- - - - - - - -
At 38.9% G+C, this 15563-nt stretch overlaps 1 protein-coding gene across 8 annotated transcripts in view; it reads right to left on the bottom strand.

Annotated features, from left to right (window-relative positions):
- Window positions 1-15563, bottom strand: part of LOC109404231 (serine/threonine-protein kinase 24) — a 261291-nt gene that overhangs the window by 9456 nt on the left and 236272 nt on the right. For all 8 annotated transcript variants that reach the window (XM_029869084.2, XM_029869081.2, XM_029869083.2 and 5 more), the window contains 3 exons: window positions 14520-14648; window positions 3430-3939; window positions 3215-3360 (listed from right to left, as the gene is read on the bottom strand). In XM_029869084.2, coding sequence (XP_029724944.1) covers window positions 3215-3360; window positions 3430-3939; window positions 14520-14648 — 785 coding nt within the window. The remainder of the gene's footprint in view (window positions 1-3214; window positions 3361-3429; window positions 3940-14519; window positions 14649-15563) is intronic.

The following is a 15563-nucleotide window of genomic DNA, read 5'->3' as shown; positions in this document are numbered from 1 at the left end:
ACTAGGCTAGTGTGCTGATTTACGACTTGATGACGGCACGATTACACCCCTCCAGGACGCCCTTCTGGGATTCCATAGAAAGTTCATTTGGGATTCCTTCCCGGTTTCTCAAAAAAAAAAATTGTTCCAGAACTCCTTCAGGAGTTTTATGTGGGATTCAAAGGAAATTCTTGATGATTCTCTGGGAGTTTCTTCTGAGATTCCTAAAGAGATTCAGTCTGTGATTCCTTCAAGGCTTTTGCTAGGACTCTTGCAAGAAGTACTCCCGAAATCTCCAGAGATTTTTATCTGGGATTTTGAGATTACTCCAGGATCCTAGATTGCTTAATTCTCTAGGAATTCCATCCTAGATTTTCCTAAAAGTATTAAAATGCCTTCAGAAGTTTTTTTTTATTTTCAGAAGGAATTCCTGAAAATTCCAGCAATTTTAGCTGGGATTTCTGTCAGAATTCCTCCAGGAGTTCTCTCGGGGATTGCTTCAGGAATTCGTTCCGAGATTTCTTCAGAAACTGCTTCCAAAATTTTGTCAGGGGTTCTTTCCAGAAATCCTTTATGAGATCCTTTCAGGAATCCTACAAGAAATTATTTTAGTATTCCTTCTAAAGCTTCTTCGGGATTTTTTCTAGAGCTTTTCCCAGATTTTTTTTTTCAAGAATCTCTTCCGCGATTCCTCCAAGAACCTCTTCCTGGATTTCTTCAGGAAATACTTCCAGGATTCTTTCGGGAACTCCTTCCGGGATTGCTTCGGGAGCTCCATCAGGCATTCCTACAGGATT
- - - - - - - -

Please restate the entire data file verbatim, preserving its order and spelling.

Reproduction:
At 38.9% G+C, this 15563-nt stretch overlaps 1 protein-coding gene across 8 annotated transcripts in view; it reads right to left on the bottom strand.

Annotated features, from left to right (window-relative positions):
- Window positions 1-15563, bottom strand: part of LOC109404231 (serine/threonine-protein kinase 24) — a 261291-nt gene that overhangs the window by 9456 nt on the left and 236272 nt on the right. For all 8 annotated transcript variants that reach the window (XM_029869084.2, XM_029869081.2, XM_029869083.2 and 5 more), the window contains 3 exons: window positions 14520-14648; window positions 3430-3939; window positions 3215-3360 (listed from right to left, as the gene is read on the bottom strand). In XM_029869084.2, coding sequence (XP_029724944.1) covers window positions 3215-3360; window positions 3430-3939; window positions 14520-14648 — 785 coding nt within the window. The remainder of the gene's footprint in view (window positions 1-3214; window positions 3361-3429; window positions 3940-14519; window positions 14649-15563) is intronic.

The following is a 15563-nucleotide window of genomic DNA, read 5'->3' as shown; positions in this document are numbered from 1 at the left end:
ACTAGGCTAGTGTGCTGATTTACGACTTGATGACGGCACGATTACACCCCTCCAGGACGCCCTTCTGGGATTCCATAGAAAGTTCATTTGGGATTCCTTCCCGGTTTCTCAAAAAAAAAAATTGTTCCAGAACTCCTTCAGGAGTTTTATGTGGGATTCAAAGGAAATTCTTGATGATTCTCTGGGAGTTTCTTCTGAGATTCCTAAAGAGATTCAGTCTGTGATTCCTTCAAGGCTTTTGCTAGGACTCTTGCAAGAAGTACTCCCGAAATCTCCAGAGATTTTTATCTGGGATTTTGAGATTACTCCAGGATCCTAGATTGCTTAATTCTCTAGGAATTCCATCCTAGATTTTCCTAAAAGTATTAAAATGCCTTCAGAAGTTTTTTTTTATTTTCAGAAGGAATTCCTGAAAATTCCAGCAATTTTAGCTGGGATTTCTGTCAGAATTCCTCCAGGAGTTCTCTCGGGGATTGCTTCAGGAATTCGTTCCGAGATTTCTTCAGAAACTGCTTCCAAAATTTTGTCAGGGGTTCTTTCCAGAAATCCTTTATGAGATCCTTTCAGGAATCCTACAAGAAATTATTTTAGTATTCCTTCTAAAGCTTCTTCGGGATTTTTTCTAGAGCTTTTCCCAGATTTTTTTTTTCAAGAATCTCTTCCGCGATTCCTCCAAGAACCTCTTCCTGGATTTCTTCAGGAAATACTTCCAGGATTCTTTCGGGAACTCCTTCCGGGATTGCTTCGGGAGCTCCATCAGGCATTCCTACAGGATT